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    Incredibly stupid and petty.
     
  21. Randwolf Ignorance killed the cat Valued Senior Member

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    Yes, I agree. It was most definitely "Incredibly stupid and petty" for so many to vote for shortsighted selfish interests whilst ignoring and shunning the common good. errrr... common decency. Make that common sense even.

    Instead you vote this clown in and then want to pretend "It wasn't me" or "I don't agree with all of his words and actions" or, and I love this one, "The liberals made us do it" - none of which will cut it when the history books are written.
     
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  22. Syne Sine qua non Valued Senior Member

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    Cherry picking never makes a good argument. It's intellectually dishonest and ignorant to compare a single instance against many, frequent protests to silence speakers. You do know what CPAC is, right? While Milo does advocate many conservative values, and in any other setting many conservatives would love to hear him speak, his abrasive manor alone would preclude him from being the face (keynote speaker) of the conservative movement. Hell, even if they didn't rescind the invitation, the worst that would likely happen is fewer people would attend (conservatives aren't big on protests).

    So you have a long way to go in rationally comparing that to frequent, open protest. But we've come to expect that of you.
    The maniacs are those who think the world is going to end.
    Then what do you suppose iceaura meant by, "As far as the Supreme Court, any real conservatives still left in the US voted for Clinton"?

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    Was Scalia a "moderate justice"? No, so why would conservatives want to upset the current balance on the court? Self-defeating altruism?

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    Wow. You are woefully ignorant about the Constitution...among other things. Calling an originalist and textualist a "radical interventionist" is so far beyond stupid that it is contrary to reality. What laws were subverted? Cite them.

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    The Constitution not only doesn't require Congress to hear a Supreme Count nominee, it grants Congress the right to determine the number of justices on the court.
    Compared to Democrats who regularly call the Constitution a "living, breathing document".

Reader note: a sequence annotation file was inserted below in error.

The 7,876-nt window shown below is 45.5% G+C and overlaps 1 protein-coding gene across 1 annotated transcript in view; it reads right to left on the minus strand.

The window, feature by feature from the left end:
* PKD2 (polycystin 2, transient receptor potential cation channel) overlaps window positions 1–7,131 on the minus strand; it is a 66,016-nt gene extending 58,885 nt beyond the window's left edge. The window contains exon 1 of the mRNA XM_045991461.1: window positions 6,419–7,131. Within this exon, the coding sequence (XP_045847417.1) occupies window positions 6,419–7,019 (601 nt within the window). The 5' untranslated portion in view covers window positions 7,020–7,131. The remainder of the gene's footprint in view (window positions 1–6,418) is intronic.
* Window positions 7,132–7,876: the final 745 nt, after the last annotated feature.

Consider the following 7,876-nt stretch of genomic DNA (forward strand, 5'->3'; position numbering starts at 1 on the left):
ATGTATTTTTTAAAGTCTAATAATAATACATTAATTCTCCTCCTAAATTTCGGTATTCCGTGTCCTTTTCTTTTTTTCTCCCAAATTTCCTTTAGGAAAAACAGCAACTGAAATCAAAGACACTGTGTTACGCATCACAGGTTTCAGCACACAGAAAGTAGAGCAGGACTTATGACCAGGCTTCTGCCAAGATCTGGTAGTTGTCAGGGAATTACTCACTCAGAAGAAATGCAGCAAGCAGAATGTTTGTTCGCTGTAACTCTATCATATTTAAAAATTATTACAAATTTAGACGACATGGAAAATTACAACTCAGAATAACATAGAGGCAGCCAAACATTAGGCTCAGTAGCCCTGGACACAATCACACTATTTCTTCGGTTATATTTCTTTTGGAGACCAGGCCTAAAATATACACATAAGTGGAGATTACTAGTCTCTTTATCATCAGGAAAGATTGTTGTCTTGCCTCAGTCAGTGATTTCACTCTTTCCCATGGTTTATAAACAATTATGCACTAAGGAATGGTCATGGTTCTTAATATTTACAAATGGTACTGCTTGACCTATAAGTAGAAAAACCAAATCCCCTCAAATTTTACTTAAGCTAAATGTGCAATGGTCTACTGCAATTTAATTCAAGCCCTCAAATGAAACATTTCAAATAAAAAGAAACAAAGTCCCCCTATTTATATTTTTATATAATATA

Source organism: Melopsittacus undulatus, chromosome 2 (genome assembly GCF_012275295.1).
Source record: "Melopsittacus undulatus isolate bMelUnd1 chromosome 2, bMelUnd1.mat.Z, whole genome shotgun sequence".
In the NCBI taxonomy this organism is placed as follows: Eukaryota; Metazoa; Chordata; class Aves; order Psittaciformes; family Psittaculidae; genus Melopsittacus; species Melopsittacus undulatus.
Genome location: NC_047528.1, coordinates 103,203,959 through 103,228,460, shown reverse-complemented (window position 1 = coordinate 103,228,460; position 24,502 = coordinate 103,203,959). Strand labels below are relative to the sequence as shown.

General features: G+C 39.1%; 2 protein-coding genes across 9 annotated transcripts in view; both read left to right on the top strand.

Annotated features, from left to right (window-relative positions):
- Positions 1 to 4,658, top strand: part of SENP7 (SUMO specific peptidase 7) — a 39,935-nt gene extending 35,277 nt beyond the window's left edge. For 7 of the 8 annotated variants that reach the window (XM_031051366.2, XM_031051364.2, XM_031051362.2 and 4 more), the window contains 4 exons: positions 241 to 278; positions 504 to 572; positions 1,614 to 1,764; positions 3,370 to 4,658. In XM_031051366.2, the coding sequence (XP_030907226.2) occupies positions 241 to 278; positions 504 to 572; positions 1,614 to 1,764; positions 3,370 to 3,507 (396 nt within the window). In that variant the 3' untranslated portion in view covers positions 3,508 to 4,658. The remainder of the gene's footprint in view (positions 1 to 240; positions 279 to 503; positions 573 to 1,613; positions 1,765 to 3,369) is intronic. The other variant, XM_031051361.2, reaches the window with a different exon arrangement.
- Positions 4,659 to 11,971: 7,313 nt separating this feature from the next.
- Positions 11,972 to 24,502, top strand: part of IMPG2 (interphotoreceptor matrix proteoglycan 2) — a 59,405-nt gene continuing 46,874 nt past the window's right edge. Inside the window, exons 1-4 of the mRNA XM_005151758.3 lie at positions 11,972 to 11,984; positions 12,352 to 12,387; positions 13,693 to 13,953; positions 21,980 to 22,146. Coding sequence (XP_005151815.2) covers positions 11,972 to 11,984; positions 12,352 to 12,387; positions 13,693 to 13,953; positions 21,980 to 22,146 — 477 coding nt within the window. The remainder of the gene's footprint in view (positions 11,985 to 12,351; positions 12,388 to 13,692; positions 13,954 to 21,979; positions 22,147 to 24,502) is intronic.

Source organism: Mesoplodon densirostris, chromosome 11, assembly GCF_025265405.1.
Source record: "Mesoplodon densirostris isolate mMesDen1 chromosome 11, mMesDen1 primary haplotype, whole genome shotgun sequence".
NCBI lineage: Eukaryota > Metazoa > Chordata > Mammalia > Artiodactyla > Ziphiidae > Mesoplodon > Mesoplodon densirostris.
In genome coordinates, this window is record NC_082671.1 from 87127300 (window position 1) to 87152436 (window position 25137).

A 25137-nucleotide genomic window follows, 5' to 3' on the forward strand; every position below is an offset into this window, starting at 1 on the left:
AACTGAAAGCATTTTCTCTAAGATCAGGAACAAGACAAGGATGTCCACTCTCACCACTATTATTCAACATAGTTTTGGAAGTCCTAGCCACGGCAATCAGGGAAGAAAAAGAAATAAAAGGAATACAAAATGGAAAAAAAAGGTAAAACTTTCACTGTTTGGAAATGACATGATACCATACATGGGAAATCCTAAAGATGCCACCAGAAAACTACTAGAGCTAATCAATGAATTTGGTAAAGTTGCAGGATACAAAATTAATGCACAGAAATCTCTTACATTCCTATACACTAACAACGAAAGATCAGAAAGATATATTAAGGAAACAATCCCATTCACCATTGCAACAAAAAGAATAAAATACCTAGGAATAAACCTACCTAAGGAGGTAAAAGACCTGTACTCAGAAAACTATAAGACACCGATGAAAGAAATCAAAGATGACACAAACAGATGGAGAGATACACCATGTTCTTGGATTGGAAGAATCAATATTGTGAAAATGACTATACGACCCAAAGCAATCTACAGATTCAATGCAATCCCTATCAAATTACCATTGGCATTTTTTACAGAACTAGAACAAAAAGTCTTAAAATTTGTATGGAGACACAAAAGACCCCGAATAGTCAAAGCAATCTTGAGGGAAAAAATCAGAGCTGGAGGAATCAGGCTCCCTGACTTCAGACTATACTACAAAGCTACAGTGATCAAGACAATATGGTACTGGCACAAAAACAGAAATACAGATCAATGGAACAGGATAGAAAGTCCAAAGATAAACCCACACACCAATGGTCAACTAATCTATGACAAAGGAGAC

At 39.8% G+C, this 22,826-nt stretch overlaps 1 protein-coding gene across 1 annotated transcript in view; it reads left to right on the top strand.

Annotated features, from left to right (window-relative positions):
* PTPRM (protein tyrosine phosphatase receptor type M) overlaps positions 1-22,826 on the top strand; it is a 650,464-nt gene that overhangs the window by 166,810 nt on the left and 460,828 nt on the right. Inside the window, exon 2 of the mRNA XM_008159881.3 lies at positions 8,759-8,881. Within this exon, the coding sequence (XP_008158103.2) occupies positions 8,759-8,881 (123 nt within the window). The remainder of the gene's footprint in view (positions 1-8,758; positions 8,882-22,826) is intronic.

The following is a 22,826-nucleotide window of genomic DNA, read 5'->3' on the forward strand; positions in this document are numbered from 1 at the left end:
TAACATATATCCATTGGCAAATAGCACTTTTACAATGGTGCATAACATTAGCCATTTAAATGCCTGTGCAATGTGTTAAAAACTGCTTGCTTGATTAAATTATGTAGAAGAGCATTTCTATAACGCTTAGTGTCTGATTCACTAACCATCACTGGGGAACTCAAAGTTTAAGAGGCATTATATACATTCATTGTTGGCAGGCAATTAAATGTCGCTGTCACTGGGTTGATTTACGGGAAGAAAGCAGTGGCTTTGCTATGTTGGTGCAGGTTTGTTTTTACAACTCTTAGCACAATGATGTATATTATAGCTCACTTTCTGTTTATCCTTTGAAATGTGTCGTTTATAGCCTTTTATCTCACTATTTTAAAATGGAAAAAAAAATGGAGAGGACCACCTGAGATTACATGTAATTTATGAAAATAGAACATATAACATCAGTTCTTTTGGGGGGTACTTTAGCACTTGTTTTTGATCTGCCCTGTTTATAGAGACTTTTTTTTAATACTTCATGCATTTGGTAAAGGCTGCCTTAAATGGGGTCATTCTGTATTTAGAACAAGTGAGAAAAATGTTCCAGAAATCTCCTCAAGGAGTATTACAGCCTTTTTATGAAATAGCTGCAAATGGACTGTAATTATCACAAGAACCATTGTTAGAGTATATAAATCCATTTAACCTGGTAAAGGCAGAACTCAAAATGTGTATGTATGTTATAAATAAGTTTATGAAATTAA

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    And? Wait, didn't you just claim the Republicans "subverted the law"? The Constitution does require the president to nominate a new justice ("[The President] shall nominate, and by and with the Advice and Consent of the Senate, shall appoint ... Judges of the supreme Court." - Article II), but does not require Congress to confirm or even consider such nominations.
    I didn't vote for him at all. But many did, for the reasons I've already told you.
    Only the left thinks the world is going to end. Most rational people know that our system of checks and balances is more than capable of reigning in an out of control executive branch, with things like the threat of impeachment, Congressional approval for declarations of war, etc.. It's truly hilarious how many leftists are suddenly touting "patriotism".

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    Supposedly, party loyalty denied Bernie his win.
    Are you saying they shouldn't draw the line at pedophilia?

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    What the left calls hate speech is any conservative speaker, because they're bigoted.
    You're just butt hurt. Apparently busy writing the history before it has even occurred.

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  23. iceaura Valued Senior Member

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    Trump had the best chance to get a whole lot of Republican votes of any Republican candidate they could find - and they were right. Trump did get a whole a lot of Republican votes. 63 million of them. More than any other Republican ever got in the history of the United States.

    Hence the observation: he represents the Republican voter, the Republican idea of who other Republicans want to be President, the Republican idea of who best represents the will of the Republican Party. You're looking at it. That's the representation of the actual, real life, Republican Party, in the opinion of the people who call themselves Republicans.
    Don't forget "the liberals did it", "both sides did it", and "it never happened".

    I hope that the political history of the US does reverse itself, and those excuses do not - this time - "cut it".

    Because with Reagan, Bush, and W, when the "history books" were written that is exactly what was written: that it wasn't them, that they didn't agree with those kinds of words and actions, that the liberals made them do it, that the liberals did it, that both sides did it, and that it never happened.